A new study investigating the impact of pediatric traumatic brain injury on attention found that lapses of attention represented a core attention deficit in children with traumatic brain injury, even with mild traumatic brain injury (even in the absence of intracranial pathology) or moderate/severe TBI. A study, entitled “Pediatric Traumatic Brain Injury and Attention Deficit,”

The Centers for Disease Control and Prevention has released a new “Heads Up” app. According to their website, “The Heads Up”app will help you learn how to spot and what to do if you think your child or teen has a concussion of other serious brain injury. This app will also teach you about helmet safety and features information on selecting the right helmet for your child’s or teen’s activity, including information on what to look for and what to avoid.”
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A new study out of the Ohio State University and published in the American Journal of Sports Medicine found “concussion rates in the US High‑School athletes more than doubled between 2005 and 2012.” During this time period, the researchers, led by Joseph Rosenthal, M.D. a clinical assistant professor of physical medicine and rehabilitation at the Ohio State University looked at 4024 concussions suffered by athletes in nine sports.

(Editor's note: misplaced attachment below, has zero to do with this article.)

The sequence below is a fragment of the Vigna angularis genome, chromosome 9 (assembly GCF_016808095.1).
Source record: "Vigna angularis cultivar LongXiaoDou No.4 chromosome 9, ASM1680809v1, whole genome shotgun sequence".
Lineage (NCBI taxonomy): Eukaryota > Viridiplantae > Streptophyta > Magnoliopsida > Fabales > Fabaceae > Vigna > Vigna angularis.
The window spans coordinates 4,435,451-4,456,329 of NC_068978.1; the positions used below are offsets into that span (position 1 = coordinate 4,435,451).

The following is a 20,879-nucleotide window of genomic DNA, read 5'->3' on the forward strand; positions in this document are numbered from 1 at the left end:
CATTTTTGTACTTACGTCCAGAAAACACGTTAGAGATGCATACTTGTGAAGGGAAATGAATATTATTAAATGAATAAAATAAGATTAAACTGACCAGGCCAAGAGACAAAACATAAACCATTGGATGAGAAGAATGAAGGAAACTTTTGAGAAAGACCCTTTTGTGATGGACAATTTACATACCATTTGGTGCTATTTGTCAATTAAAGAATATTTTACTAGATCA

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Researchers at the University of Pittsburgh, utilizing diffusion tensor imaging, studied whether one’s gender could affect the recovery time from concussion. Dr. Saeed Fakhran, an assistant profession of neuro radiology at the University of Pittsburgh School of Medicine, and his colleagues, studied the DTI imaging results and medical records of 47 men and 26 women who had been diagnosed with mild traumatic brain injury. They also used a control group consisting of 11 women and 10 men.
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